Dog Leg Stitches Protector With a Sock

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Introduction: Dog Leg Stitches Protector With a Sock

About: a Designer and Digital illustrator, working full time as a web and game designer. Work mostly on fun online media like Web games and rich web content. In my free time(when i'm not gaming) i do a lot of 3d mo...

My dog Zorro had to undergo surgery last week. He had a huge tumor on his elbow that had to be removed. The surgery went well but he ended up with a few stitches. This left the dilemma of stopping him from pulling out his stitches ...

the vet and me tried all kinds of traditional surgical dressings, but they kept sliding off on their own or failed upon being licked. A dog's elbow is a tricky place to bandage.

Finally the vet Dr.Hemant suggested that i try putting on a sock or something..
so heres what me and my mom cooked up... and it works wonderfully!

UPDATE!! (roughly a year back)- The biopsy result from the tumor came in yesterday. its not malignant! He's going to be OK!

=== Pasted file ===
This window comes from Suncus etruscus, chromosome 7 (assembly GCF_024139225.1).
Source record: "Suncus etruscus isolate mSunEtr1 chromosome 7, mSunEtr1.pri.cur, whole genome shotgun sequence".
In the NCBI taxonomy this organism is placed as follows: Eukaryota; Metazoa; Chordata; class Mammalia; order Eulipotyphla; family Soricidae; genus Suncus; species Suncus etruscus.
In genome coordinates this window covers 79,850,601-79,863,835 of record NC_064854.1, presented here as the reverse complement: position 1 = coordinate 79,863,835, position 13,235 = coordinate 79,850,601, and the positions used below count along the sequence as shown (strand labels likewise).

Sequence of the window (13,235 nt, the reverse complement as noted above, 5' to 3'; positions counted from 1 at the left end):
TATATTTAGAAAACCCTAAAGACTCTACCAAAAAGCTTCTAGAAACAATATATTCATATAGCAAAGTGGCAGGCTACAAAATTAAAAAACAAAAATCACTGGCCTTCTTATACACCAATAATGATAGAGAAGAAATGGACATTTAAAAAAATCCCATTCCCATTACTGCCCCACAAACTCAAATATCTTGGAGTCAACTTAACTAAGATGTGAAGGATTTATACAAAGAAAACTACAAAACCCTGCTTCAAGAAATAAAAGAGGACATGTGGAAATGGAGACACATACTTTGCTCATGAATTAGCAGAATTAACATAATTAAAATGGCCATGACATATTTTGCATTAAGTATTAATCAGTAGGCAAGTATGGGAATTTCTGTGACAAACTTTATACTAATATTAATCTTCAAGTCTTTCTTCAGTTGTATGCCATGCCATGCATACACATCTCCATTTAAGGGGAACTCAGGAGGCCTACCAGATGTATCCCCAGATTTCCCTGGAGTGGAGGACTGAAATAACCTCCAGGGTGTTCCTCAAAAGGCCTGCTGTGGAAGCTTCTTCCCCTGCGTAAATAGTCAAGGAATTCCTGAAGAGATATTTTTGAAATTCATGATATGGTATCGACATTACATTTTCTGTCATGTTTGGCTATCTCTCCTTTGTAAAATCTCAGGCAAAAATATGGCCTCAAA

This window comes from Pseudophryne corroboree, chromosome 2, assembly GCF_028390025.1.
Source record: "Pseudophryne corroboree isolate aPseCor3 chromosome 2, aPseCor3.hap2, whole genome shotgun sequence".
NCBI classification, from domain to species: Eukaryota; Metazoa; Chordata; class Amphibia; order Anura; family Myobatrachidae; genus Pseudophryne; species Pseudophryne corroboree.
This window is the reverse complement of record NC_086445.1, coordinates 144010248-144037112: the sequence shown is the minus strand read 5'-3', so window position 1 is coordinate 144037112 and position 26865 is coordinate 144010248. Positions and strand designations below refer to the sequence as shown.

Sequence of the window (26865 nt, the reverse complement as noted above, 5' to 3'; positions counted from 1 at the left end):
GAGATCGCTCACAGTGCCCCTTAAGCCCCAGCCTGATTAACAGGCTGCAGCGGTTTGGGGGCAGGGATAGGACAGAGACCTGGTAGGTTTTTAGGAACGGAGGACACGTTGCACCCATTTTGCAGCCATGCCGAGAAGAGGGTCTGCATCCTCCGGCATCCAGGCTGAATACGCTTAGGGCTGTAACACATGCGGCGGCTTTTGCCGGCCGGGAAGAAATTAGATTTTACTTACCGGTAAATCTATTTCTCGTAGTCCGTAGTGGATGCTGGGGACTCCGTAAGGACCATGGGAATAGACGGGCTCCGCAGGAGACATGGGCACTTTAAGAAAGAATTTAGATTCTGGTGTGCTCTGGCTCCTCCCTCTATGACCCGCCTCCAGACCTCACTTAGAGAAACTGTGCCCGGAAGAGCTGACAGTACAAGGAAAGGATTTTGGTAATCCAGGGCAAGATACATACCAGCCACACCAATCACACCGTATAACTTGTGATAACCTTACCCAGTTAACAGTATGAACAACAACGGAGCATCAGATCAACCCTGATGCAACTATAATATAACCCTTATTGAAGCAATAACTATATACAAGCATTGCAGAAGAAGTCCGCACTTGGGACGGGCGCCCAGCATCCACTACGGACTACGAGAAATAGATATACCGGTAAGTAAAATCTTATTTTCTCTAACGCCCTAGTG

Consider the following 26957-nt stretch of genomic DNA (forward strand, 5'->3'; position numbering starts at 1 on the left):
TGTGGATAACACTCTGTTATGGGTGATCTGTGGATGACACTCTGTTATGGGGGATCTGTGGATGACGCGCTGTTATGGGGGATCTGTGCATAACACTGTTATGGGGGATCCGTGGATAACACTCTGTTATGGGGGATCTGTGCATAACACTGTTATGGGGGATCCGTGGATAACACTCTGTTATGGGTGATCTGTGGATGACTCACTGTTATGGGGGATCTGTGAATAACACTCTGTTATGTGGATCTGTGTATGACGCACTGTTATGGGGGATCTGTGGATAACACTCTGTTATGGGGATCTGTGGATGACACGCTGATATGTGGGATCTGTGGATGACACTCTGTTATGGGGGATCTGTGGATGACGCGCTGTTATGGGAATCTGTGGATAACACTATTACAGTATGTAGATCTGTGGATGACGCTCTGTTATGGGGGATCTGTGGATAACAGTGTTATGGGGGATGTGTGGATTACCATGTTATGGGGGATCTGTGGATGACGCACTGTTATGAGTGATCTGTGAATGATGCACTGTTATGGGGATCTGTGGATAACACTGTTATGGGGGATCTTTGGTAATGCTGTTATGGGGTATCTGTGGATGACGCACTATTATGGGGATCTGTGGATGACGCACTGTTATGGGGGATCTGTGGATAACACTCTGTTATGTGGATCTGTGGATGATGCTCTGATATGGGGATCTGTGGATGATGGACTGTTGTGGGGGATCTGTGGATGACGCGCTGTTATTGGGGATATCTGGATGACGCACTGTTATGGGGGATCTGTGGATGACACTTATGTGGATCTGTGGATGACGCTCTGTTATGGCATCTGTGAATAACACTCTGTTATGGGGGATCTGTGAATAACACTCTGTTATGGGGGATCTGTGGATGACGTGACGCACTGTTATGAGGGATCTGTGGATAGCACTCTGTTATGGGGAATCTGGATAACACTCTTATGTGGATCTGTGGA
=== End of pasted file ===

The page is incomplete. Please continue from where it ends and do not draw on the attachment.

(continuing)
UPDATE(July08 2010) - had to admit zorro into the hospital. saw some bleeding in his mouth day before yesterday. its a new tumor. also the old one on the elbow has grown back. The two Vets i showed him to said that the one in the mouth has to be removed ASAP. surgery to remove them both tomorrow.

UPDATE(July09 2010) - Surgery lasted one and half hours. Doctors say it went well, they got both the tumors. we should be able to take him home in 3 days.

Update(July28 2010) - pathology report on the tumors came. the one in the mouth is malignant. trying out homeopathy now.. and then some ayurveda. The Vets' said, conventional treatments are not worth trying.

Update(July10 2011) - The oral tumor came back twice and we had it removed each time. the third time though it was inoperable. After a year of fighting it the cancer won, Zorro passed away in the first week of july 2011.
memorial page:
http://chaitanyakrishnan.blogspot.in/2011/07/zorro-rip.html

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Step 1: Required Items

- some old, yet "clean" socks .. preferably, ones where the elastic is loose(we all have those)

you need more than one depending on how many times in a day you need to change them (depends on the dog, injury, etc..)

- scissors
- piping cord, rope, twine, anything that is soft but strong
- a cooperative and very patient animal

Step 2: Cut Off the Toes